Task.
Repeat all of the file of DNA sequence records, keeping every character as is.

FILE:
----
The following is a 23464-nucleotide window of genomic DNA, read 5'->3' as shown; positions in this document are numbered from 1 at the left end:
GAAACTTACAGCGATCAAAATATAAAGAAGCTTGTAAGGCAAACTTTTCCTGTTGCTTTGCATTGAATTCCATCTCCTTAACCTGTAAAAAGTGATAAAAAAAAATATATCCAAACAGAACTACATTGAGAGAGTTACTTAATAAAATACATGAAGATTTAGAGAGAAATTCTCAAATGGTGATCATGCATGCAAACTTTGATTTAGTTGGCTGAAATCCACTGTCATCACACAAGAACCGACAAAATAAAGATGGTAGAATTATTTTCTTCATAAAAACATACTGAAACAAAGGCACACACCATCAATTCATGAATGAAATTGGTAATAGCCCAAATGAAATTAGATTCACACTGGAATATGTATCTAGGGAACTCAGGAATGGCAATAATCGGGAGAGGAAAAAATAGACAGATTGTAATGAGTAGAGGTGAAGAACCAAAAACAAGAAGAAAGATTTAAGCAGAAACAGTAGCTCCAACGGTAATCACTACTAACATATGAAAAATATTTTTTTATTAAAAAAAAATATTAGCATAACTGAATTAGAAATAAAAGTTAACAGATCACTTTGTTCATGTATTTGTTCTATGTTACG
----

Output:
The following is a 23464-nucleotide window of genomic DNA, read 5'->3' as shown; positions in this document are numbered from 1 at the left end:
GAAACTTACAGCGATCAAAATATAAAGAAGCTTGTAAGGCAAACTTTTCCTGTTGCTTTGCATTGAATTCCATCTCCTTAACCTGTAAAAAGTGATAAAAAAAAATATATCCAAACAGAACTACATTGAGAGAGTTACTTAATAAAATACATGAAGATTTAGAGAGAAATTCTCAAATGGTGATCATGCATGCAAACTTTGATTTAGTTGGCTGAAATCCACTGTCATCACACAAGAACCGACAAAATAAAGATGGTAGAATTATTTTCTTCATAAAAACATACTGAAACAAAGGCACACACCATCAATTCATGAATGAAATTGGTAATAGCCCAAATGAAATTAGATTCACACTGGAATATGTATCTAGGGAACTCAGGAATGGCAATAATCGGGAGAGGAAAAAATAGACAGATTGTAATGAGTAGAGGTGAAGAACCAAAAACAAGAAGAAAGATTTAAGCAGAAACAGTAGCTCCAACGGTAATCACTACTAACATATGAAAAATATTTTTTTATTAAAAAAAAATATTAGCATAACTGAATTAGAAATAAAAGTTAACAGATCACTTTGTTCATGTATTTGTTCTATGTTACG